Give: A Spirituality of the Eucharist in Four Parts

(This is the fourth and final post in a four-part series.  To see my intro from Part 1 about my inspiration for this series, click here.)


As I was reflecting on this final action of giving, I realized something I’d not noticed before.  In each of the three Gospel accounts where the Last Supper is described in very similar detail, (Matthew 26:26-30; Mark 14:22-25; Luke 22:14-23) one thing is not made clear to me…did Jesus take the bread and wine and give it all to his disciples, or did he keep some bread and wine for himself, too?    It wouldn’t matter that much, of course, if these actions of his at the Last Supper weren’t, for me, so closely tied to his actions throughout his life.

Now I am left wondering here, how do I interpret this act of giving in the Last Supper?  Is it an act of total giving?  Or is it his final act of sharing (where he gives others nourishment, but also takes some nourishment for himself) before finally giving it all on the Cross?

Here I have only questions.

Theologians everywhere are probably rolling their eyes because there is a common knowledge among them to which this housewife is not privy.  No matter.  In my readings right now, I do not know for sure.  Still, even in my not knowing, I find meaning in my closing this four-part blog series with more questions.  Doing so best illustrates, I think, a final and frustrating point for Christians everywhere regarding the life of Jesus and all his actions:  an invitation into God’s Mystery.  Because in our world of instant money, instant streaming and instant access, sitting with questions and allowing a mystery to unravel can leave one feeling highly unsatisfied and uncomfortable.  After all, this is America, for crying out loud!  We need answers!

My best example of the gift of asking questions and waiting for answers, though, is Jesus himself.  In my reading of the Gospels, Jesus asks far more questions than he answers;  and what answers he does give generally come in the form of parables or similes  (“The kingdom of heaven is like…”  Matthew 13:24, 31, 33, 44) which are, in their own special way an invitation into further Mystery.

Indeed, the more time I spend with Jesus in the Gospels, he is almost never about giving answers. He is instead always about drawing us deeper.

Deeper into ourselves.

Deeper into God.

Joining the part of ourselves that is spirit, to the part of God that is human.

For me, it is where “deep calls to deep.” (Psalm 42:7)

But, regardless of whether Jesus’ actions at the Last Supper were of total giving or of sharing (lest we forget that John skips over the details of the meal itself entirely and reminds us that Jesus’ final act was to kneel down and serve  [John 13:1-20]) what we can see in Jesus is that he does leave us with one final shocking example of just how far we have to go before we may fully understand what it means to give.  It was only days after sharing (or giving away?) bread and wine with the apostles in the Last Supper, that he showed us what giving of ourselves—fully– really looks like as he allowed his arms to be hammered open on the Cross.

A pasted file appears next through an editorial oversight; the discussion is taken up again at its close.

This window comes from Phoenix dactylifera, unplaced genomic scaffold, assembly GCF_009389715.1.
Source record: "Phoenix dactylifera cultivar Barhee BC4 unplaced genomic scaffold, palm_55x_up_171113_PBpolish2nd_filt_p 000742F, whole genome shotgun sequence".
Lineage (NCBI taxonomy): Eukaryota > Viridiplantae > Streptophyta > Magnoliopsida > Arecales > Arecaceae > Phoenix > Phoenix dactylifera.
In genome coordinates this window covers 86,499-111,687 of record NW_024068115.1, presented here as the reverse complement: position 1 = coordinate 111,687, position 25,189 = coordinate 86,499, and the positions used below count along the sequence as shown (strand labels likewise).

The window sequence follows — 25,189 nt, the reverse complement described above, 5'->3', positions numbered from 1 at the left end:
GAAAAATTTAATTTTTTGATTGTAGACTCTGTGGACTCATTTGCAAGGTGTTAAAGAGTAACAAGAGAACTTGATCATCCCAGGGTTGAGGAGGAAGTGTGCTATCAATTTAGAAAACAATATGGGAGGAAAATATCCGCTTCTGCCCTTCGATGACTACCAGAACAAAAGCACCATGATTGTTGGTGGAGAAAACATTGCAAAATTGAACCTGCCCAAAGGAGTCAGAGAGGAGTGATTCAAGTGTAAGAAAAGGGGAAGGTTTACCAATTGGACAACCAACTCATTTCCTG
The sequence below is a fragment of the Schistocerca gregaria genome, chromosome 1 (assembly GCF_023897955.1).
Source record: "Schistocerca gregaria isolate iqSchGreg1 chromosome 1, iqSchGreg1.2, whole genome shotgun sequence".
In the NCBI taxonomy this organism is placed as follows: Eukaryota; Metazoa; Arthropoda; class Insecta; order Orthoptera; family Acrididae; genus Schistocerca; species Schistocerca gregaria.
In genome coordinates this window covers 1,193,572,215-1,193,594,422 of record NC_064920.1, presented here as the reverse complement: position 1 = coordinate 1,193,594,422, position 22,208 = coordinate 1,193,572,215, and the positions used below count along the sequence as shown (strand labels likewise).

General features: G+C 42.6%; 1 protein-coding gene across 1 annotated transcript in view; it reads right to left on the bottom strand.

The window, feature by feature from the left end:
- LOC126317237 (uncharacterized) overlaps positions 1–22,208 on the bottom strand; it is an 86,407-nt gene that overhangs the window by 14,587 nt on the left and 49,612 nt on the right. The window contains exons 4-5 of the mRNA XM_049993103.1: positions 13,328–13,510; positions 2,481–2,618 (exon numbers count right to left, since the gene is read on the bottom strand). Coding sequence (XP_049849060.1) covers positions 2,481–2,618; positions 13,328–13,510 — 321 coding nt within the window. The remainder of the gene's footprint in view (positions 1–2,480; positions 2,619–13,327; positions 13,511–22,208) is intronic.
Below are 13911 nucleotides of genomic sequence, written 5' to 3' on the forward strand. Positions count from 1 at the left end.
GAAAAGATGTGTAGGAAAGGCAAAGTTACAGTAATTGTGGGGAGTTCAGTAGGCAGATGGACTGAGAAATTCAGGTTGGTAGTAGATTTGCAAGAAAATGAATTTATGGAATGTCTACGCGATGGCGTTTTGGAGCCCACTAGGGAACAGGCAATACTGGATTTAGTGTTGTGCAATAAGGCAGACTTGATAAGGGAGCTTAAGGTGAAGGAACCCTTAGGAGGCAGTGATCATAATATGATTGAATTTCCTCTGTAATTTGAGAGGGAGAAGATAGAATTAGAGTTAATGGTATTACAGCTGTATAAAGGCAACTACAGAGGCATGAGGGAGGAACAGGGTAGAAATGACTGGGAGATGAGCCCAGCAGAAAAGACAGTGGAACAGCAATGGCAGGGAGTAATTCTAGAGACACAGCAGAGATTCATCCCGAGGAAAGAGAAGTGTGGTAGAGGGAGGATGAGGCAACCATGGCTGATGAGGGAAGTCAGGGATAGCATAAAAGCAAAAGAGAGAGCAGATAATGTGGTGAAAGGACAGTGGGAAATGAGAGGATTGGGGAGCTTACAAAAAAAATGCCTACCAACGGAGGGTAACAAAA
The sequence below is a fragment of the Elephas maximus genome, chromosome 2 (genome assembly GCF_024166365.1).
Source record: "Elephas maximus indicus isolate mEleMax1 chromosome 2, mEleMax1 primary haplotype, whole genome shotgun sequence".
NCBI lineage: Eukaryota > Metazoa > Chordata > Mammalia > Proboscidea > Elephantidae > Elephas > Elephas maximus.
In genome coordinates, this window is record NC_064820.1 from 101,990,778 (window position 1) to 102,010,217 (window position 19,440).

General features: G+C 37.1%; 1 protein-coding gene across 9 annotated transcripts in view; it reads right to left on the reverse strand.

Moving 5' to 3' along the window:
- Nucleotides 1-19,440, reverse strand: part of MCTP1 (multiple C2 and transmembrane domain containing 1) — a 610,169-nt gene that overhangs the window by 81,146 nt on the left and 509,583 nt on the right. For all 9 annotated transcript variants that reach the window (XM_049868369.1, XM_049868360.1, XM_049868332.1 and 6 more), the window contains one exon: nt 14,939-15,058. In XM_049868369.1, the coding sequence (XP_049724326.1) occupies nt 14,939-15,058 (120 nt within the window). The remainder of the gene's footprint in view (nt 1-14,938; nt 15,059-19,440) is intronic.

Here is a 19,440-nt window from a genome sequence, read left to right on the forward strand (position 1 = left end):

And so it is these four actions in the Last Supper:  take, bless, break and give, that I try to be open to every time I celebrate the Eucharist.

Like life itself, it is a process.

Like life itself, I do not do it well most of the time.

But also, like life itself, thankfully, I have Jesus to lead me through it and draw me in to the Deep.

And on this final day in the week of Thanksgiving, one thing of which I am certain is this:  whether we are offering gratitude, sharing our lives with others, or giving ourselves up in an act of service or love to our fellow-man, our actions echo those of our Lord in his final hours.

And that is reason enough for us all to give thanks.


Break: A Spirituality of the Eucharist in Four Parts

(This is the third post in a four-part series.  To see my intro from Part 1 about my inspiration for this series, click here.)


As I was praying for insight regarding the meaning of “breaking” in my own life, two ideas came to me.  First came the memory of those moments when things just happen to us, and in those moments even time itself becomes broken, in a sense, from their experience.  There is only a “before” this event, and an “after” this event.  Those moments may include things like the loss of a loved one, the end of a friendship or relationship, or the relocating of our families.  But there are also times where we notice we need to “break open” in a sense to new thinking and new ways of seeing others and ourselves.  It is this latter type of “breaking” that I want to illustrate for you today,  because these moments are very often moments of “subtraction” and the “second half of life” experiences that I mentioned in yesterday’s post.

(Note:  In the interest of full disclosure, the story I’m sharing today was originally posted on my blog in November 2012 under the title “I Will Always Be a Rule Breaker,” but even now it best illustrates, I think, why we can find reason to give thanks for those moments where we find ourselves broken…and humbled…and perhaps in the truest sense of the word, “blessed.”)